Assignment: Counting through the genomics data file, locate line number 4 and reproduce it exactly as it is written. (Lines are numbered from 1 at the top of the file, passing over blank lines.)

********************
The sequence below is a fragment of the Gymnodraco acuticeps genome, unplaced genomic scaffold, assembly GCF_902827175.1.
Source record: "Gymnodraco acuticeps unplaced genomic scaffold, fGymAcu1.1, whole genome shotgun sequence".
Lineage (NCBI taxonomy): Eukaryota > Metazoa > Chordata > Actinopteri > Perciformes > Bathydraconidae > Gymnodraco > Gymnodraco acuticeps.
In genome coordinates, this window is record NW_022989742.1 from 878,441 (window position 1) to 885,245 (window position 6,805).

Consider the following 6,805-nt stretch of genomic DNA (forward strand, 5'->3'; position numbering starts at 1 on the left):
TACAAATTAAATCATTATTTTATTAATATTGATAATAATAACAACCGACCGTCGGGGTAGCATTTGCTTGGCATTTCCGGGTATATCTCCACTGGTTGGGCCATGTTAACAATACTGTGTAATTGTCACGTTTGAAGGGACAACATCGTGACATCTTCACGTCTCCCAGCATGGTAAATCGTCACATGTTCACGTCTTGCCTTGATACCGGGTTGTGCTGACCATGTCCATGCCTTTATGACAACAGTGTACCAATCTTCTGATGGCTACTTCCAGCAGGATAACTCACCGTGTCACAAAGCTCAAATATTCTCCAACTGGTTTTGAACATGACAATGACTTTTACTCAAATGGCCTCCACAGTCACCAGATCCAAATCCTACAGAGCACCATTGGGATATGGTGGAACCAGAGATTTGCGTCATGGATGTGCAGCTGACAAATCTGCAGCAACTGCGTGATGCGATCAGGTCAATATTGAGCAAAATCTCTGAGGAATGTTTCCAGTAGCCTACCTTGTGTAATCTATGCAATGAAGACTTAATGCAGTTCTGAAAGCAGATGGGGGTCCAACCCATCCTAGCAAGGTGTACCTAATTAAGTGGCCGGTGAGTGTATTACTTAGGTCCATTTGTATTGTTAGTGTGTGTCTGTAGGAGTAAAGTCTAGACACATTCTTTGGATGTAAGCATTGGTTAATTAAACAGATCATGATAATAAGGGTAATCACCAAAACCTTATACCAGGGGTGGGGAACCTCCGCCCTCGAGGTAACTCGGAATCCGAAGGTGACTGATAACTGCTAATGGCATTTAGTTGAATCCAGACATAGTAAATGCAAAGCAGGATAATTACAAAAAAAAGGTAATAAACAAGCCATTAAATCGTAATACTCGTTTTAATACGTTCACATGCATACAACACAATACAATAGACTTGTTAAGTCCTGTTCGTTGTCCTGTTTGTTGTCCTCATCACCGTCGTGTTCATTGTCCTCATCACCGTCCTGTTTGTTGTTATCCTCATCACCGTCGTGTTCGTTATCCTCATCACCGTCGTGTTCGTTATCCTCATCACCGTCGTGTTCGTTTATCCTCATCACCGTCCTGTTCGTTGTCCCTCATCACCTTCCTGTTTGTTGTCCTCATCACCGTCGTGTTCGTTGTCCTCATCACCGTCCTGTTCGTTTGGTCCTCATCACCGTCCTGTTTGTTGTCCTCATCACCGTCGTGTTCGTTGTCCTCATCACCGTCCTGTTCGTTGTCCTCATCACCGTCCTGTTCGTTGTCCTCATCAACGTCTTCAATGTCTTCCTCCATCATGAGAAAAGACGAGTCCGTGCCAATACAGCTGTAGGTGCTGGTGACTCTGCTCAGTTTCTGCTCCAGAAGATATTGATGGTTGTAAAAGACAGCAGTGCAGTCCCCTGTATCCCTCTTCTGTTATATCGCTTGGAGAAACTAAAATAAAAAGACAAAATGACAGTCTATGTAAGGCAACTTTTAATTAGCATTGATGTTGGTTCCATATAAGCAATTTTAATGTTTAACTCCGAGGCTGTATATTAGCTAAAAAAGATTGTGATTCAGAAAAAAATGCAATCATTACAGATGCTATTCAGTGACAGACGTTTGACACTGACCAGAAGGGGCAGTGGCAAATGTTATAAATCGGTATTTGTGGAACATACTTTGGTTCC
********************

In genome coordinates, this window is record NW_022989742.1 from 878,441 (window position 1) to 885,245 (window position 6,805).